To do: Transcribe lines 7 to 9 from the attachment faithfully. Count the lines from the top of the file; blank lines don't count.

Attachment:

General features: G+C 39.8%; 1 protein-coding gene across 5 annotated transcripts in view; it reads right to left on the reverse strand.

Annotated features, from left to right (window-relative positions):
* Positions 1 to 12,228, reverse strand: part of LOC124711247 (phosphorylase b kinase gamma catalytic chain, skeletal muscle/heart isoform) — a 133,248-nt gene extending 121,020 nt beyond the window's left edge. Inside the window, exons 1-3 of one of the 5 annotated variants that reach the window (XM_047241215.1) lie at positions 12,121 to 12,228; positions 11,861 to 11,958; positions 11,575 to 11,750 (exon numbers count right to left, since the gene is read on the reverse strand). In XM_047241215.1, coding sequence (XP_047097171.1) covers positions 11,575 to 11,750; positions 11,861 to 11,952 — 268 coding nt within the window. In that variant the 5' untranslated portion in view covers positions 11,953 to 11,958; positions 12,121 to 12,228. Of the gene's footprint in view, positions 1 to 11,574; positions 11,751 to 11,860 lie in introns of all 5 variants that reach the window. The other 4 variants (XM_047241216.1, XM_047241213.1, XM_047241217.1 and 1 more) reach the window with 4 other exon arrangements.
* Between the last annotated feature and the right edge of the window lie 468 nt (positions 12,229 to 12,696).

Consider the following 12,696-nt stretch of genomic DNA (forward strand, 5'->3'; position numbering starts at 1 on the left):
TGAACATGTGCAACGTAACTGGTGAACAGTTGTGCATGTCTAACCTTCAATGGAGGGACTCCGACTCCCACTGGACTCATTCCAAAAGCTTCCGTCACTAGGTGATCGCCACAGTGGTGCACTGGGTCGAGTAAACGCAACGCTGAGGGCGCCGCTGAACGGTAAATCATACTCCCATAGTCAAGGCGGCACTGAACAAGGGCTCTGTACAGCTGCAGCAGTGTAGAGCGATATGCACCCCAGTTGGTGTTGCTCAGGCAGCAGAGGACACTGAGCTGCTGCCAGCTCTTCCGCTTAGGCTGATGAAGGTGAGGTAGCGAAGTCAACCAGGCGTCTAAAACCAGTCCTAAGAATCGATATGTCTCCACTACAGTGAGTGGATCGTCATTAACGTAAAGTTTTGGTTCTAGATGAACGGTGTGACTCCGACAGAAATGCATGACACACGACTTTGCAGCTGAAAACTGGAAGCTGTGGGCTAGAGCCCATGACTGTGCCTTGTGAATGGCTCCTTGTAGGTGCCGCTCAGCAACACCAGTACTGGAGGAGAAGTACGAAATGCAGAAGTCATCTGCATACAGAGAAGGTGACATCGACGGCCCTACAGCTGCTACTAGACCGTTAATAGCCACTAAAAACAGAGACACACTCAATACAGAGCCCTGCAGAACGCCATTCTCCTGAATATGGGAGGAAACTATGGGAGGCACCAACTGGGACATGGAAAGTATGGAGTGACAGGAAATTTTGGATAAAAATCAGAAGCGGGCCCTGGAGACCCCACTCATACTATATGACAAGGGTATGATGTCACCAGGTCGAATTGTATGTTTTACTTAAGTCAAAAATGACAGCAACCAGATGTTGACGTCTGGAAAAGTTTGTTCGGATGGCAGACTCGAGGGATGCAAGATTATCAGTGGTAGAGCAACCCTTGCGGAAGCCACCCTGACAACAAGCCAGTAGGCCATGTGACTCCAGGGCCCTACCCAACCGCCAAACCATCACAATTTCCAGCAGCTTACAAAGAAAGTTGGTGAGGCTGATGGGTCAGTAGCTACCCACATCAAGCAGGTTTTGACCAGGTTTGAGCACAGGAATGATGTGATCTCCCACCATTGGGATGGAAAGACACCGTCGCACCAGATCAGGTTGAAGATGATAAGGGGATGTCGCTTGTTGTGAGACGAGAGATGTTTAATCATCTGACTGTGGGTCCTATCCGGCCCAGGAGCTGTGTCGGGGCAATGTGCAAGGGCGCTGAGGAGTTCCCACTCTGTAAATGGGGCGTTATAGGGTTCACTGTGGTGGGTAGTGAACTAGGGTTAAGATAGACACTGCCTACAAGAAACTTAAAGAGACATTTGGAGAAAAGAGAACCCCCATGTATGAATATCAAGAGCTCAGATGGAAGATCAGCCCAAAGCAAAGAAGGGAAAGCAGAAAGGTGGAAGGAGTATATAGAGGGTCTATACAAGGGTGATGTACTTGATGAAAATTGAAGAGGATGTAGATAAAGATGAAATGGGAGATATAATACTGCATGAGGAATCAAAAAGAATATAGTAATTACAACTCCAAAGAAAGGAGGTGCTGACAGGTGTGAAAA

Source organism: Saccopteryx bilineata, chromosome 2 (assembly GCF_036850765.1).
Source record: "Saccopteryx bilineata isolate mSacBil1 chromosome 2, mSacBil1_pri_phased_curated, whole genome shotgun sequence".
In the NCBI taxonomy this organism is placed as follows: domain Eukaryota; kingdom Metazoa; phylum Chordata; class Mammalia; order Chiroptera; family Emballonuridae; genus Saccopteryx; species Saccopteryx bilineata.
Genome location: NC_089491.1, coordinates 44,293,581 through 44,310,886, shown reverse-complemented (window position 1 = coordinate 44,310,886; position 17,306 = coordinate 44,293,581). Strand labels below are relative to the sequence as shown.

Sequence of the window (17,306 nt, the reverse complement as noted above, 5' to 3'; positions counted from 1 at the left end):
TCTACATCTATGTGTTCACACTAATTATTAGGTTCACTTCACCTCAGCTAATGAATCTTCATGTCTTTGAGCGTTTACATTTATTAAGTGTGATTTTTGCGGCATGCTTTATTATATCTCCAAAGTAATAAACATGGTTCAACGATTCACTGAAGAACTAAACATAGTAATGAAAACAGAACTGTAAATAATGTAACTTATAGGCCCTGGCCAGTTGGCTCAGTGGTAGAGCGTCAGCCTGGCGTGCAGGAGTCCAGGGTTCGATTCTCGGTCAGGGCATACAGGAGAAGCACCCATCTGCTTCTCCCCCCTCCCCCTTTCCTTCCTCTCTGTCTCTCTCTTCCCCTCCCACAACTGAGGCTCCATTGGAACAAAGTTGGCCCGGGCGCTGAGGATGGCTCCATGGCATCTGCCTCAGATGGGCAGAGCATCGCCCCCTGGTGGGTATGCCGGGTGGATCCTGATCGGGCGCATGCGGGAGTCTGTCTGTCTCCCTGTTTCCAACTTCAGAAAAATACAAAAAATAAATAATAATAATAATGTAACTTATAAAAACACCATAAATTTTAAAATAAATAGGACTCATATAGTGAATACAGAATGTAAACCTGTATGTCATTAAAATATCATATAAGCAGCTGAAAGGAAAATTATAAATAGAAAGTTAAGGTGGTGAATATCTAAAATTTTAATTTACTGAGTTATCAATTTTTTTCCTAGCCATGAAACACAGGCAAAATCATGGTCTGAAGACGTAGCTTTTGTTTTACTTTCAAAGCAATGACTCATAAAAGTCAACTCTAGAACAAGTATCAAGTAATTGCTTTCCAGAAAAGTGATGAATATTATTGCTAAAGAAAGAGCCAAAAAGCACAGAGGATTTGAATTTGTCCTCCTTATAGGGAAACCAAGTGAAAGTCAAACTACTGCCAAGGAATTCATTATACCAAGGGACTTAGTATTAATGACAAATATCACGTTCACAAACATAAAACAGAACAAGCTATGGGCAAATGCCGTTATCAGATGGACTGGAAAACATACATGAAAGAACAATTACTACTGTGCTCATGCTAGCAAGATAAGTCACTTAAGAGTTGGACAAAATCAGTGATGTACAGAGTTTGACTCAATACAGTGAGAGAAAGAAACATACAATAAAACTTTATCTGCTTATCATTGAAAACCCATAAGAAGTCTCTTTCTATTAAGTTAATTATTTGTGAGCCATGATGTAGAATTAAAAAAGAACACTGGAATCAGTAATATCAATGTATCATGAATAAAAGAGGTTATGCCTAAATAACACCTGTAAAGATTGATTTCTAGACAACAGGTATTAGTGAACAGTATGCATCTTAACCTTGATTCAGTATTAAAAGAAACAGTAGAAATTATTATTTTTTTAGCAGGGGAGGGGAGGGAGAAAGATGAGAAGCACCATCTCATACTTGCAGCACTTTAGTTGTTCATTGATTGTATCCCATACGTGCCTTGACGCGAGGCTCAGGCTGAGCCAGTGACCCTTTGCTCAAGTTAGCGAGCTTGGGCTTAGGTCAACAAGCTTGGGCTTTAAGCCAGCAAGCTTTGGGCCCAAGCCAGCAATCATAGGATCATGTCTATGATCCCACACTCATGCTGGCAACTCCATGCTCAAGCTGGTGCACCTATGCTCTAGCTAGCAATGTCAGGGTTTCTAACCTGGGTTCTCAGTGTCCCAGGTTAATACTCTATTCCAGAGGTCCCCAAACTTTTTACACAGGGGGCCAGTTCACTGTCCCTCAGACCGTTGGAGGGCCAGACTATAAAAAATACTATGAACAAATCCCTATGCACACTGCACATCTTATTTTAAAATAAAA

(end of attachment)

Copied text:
Source organism: Saccopteryx bilineata, chromosome 2 (assembly GCF_036850765.1).
Source record: "Saccopteryx bilineata isolate mSacBil1 chromosome 2, mSacBil1_pri_phased_curated, whole genome shotgun sequence".
In the NCBI taxonomy this organism is placed as follows: domain Eukaryota; kingdom Metazoa; phylum Chordata; class Mammalia; order Chiroptera; family Emballonuridae; genus Saccopteryx; species Saccopteryx bilineata.